John Kuykendal is hereby appointed overseer of the road from Stony Bridge, to Parker's on the North River of Cacapon, in the room of John Collins. And it is ordered that all male laboring tithables on the South Branch below the Trough and on Patterson's Creek work on the same and that the said Kuykendal cause the said road to be kept in good repair according to law.FC, 3:174, 16 November 1749
Jonathan Cobourn and William Miller having returned, that they had laid out the road petitioned for by Henry Vanmetre from Hampton's down the South Branch according to an order of the court, and beginning below where the said road Vanmetre did leave from thence to where he now lives, and so down by his mill from thence straight to Hampton's mill. Leave therefore is granted to the said Vanmetre to clear the same at his own expense according to the said return.FC, 3:210, 15 February 1749 
On the petition of Providence Williams, Samuel Hopkins, Richard Poulson, Friend Cox, John Newton, John Hopkins, William Smith, Francis Spencer, William Biggerstaff, and John Friend for a road to be laid off and cleared from Frederick Town to the Mouth of the South Branch of Potomac. Ordered that the said Williams lay off the same and be overseer thereof and that the petitioners clear and keep the said road in repair.FC, 3:245, 9 May 1750
Ordered that Henry Enochs, Evan Rogers, and John Hopkins view the ground for a road from the mouth of the North Branch [meaning the present North River in Hampshire County] the most convenient and best way to this courthouse and make their report to the next Court and also what number of tithables are convenient to work on the said road.AC, 22, 25 May 1750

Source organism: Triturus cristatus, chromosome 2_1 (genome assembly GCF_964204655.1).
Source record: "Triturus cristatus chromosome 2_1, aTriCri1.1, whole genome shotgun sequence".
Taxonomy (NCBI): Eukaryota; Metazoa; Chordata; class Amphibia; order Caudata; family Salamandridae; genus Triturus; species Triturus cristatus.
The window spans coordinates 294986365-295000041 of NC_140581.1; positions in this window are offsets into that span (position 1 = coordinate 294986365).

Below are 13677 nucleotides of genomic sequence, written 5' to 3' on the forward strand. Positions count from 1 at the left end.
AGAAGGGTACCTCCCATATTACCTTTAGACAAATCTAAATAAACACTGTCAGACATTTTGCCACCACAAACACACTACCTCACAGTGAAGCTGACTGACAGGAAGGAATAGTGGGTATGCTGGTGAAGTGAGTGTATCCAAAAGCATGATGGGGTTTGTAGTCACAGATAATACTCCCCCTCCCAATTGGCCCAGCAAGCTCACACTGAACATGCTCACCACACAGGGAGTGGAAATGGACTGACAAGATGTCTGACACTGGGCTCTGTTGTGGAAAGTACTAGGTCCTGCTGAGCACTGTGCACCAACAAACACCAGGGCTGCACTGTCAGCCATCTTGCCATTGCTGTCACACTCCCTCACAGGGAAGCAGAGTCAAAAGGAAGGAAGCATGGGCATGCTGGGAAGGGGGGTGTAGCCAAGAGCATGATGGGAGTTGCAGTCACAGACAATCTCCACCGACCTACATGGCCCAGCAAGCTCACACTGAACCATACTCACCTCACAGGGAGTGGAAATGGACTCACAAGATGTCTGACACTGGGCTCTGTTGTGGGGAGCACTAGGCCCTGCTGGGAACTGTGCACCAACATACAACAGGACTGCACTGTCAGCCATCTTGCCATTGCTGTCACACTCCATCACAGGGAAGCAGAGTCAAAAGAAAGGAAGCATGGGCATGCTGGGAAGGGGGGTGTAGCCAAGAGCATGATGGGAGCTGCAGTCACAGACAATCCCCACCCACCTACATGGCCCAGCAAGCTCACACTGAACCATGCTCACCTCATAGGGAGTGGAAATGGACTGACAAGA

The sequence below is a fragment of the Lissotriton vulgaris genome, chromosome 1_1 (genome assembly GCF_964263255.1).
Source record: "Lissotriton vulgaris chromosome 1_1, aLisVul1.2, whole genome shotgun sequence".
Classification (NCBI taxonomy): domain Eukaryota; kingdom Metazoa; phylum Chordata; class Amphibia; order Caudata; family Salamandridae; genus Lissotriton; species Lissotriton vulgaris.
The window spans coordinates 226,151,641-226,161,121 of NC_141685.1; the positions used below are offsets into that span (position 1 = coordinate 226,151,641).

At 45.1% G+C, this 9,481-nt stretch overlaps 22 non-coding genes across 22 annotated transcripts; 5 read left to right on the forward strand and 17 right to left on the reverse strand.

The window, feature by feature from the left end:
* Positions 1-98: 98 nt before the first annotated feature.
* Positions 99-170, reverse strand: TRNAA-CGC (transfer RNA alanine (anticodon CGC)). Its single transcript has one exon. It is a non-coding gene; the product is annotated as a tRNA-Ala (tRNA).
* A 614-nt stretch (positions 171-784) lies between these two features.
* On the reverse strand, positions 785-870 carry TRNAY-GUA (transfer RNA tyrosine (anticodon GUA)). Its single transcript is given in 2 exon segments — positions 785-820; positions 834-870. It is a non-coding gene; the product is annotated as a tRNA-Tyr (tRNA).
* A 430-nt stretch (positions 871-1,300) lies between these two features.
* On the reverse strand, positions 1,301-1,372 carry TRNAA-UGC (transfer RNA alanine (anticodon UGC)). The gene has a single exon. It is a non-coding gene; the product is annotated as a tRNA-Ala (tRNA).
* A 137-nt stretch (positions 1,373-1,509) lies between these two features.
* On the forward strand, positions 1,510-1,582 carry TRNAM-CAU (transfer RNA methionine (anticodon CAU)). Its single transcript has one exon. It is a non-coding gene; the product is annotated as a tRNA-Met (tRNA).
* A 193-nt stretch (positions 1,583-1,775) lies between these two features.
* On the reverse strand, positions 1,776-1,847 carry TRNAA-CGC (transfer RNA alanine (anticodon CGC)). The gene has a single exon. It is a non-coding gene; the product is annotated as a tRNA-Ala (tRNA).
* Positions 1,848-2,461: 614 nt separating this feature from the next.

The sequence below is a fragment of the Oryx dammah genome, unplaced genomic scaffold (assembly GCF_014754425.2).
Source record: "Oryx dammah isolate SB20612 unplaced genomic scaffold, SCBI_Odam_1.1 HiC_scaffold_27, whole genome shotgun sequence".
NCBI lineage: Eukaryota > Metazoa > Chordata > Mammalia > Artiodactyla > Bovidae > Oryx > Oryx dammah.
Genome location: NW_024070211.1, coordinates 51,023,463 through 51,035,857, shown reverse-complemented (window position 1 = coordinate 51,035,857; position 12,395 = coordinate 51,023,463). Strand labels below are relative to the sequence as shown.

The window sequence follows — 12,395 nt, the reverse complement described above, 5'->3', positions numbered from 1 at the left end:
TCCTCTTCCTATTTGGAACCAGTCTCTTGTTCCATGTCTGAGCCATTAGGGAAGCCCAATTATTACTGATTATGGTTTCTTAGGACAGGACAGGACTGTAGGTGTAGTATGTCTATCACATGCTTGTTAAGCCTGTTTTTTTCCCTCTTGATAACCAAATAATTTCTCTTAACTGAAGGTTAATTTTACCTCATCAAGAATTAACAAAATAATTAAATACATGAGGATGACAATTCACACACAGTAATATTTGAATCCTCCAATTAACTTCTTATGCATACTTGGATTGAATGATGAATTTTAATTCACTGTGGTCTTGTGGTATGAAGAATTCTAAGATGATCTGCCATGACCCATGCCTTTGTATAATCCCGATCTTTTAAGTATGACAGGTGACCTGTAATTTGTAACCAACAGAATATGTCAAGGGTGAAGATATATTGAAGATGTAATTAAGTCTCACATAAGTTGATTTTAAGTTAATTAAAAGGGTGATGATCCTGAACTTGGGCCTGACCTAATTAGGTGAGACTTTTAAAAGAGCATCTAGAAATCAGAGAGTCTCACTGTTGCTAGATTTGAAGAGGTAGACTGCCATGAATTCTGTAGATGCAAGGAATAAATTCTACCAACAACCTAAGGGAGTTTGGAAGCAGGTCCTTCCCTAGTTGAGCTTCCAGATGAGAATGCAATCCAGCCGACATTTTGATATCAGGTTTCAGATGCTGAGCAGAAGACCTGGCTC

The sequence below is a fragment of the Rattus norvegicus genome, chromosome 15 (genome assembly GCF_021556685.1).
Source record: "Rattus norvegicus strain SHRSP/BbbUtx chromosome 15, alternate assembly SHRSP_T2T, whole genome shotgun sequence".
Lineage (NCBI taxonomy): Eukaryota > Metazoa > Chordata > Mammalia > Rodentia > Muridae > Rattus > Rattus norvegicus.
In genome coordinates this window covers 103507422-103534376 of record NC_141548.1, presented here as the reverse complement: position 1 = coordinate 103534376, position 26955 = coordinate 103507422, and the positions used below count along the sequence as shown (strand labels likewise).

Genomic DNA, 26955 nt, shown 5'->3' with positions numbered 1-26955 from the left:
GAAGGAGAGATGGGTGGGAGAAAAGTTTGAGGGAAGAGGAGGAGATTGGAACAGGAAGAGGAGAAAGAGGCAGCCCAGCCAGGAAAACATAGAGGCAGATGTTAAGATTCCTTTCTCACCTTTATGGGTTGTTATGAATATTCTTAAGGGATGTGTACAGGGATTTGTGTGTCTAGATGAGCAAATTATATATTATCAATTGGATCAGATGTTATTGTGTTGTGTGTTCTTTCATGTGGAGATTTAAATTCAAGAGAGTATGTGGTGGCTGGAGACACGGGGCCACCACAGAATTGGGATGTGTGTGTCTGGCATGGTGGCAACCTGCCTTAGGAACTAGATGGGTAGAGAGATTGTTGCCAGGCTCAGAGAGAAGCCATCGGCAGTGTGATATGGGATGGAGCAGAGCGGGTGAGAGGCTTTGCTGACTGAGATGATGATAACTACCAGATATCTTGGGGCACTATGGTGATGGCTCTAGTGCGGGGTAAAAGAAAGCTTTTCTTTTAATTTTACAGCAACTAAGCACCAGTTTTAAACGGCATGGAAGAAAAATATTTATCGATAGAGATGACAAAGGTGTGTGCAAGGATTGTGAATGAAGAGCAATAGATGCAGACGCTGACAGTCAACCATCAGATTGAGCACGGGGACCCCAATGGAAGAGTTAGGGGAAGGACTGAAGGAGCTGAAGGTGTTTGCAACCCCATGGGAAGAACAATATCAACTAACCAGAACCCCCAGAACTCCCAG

Peter Thorn and Lambert Pooper are hereby Appointed to lay of and be Surveyors of a Road from Coburns Mill to the County Line [Frederick County line] and that James Rutledge gent lay of the tithebles to clear the same.FC, 3:294, 14 August 1750
On the motion of Power Hazel and George Parker, it is ordered that all tithables from the mouth of Patterson's Creek upwards and also the tithables on the North Branch above the mouth of Patterson's Creek upwards (meaning the Potomac River, known as the North Branch of Potomac) work on the road from the said Creek to Job Pearsall's as formerly laid off.FC, 3:373, 19 January 1750/1
Joseph Edwards is appointed surveyor of the road from the North River of Great Cacapon, and it is ordered that the tithables eight miles on each side of the said road clear and keep the same in repair according to law.AC, 27, 29 May 1751
Alexander Painter and John Staley are hereby appointed Surveyors of the Highway from Cape Caphon till it meets with the road near Thomas Moores, and it's ordered that the adjacent titheables they clear and keep the same in repair according to law.AC, 29, 29 May 1751
On the petition of sundry the inhabitants of the South Branch, it is ordered that John Patton. Roger Dyer, Daniel Richardson, and Duke Collins with the adjacent titheables clear a road from Patton's Mill the nearest and best way to Coburn's Mill and that they set up posts of directions and keep the said road in repair according to law.FC, 4:215, 7 July 1752
Ordered that Joseph Edwards be overseer of the road from Jeremiah Smith's to the North River and that the tithables within eight miles of the said road keep the same in repair according to law.FC, 4:226, 4 August 1752